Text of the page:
Ultimately, wherever we land on this issue, we will find ourselves in good company with good Jesus-loving people. We see this all the time in the body of Christ, issues that divide us. Sometimes the problems are as small and seemingly insignificant to the whole of our theology (I would probably place the Halloween debate in this category). Whereas some of our theological differences will be incredibly weighty, having the propensity to divide or potentially even destroy relationships.
We may, and most likely will, disagree with fellow believers at some point in our lives, and when this happens, we are presented with an opportunity to emulate what God demonstrates for us. In our own humanity, we will most certainly fall short. Our emotions will get the better of us. We might be quick to speak and slow to forgive. Such is our lives being worked out and refined for God's glory. When we do find ourselves wanting to wade into debate, perhaps for the sake of discussion itself, might we pause and reflect on the profound grace and forgiveness we have been provided? Might our ultimate theology be a theology of love?
4. Am I Practicing Discernment?
So, as we evaluate the upcoming fall festivity, should we acknowledge its roots and consider repurposing it? For each of us, that is a question to wrestle out in prayer and time in the Word. We cannot answer that question for each other, nor can we truly provide an end-all line of argumentation in either direction. What we can do, however, is love people well no matter what side of the coin they fall on and otherwise keep our opinions between God and ourselves.
For myself, I'll be out there this fall with my car trunk decorated like the ocean, dressed up like a mermaid for the enjoyment and thrill of my redheaded 7-year-old daughter, who imagines herself as a real mermaid with land legs. I'll be passing out copious amounts of candy, smiling, and inviting members of my community to join us for church the following Sunday.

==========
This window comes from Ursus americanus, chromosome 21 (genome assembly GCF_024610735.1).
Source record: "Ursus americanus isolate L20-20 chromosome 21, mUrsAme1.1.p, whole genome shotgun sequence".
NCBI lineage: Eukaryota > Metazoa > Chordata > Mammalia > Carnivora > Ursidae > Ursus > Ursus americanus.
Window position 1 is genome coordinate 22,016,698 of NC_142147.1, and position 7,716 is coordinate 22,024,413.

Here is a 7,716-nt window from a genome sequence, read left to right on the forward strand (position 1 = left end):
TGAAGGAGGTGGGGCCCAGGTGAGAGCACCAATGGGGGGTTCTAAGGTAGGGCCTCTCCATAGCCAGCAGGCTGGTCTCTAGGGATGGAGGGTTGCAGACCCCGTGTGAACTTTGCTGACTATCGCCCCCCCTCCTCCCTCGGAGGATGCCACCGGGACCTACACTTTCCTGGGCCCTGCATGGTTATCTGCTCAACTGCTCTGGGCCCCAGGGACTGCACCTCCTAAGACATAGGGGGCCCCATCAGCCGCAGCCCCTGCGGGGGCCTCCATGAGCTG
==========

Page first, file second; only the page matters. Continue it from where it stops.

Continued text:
And for you, wherever you stand on this issue, I pray that the peace of the Lord is upon you and that the Holy Spirit communicates clear ways in which you can bridge gaps and bless the people God has placed in your sphere of influence.
Rachel Baker is the author of Deconstructed, a Bible study guide for anyone who feels overwhelmed or ill-equipped to study the word of God. She is a pastor’s wife and director of women’s ministries, who believes in leading through vulnerability and authenticity. She is a cheerleader, encourager, and sometimes drill-sergeant. She serves the local church alongside her husband, Kile, in Northern Nevada. They have two amazing kiddos and three dogs. Rachel is fueled by coffee, tacos, and copious amounts of cheese. For more on her and her resources to build your marriage, see her website: www.rachelcheriebaker.com or connect with her on Instagram at @hellorachelbaker.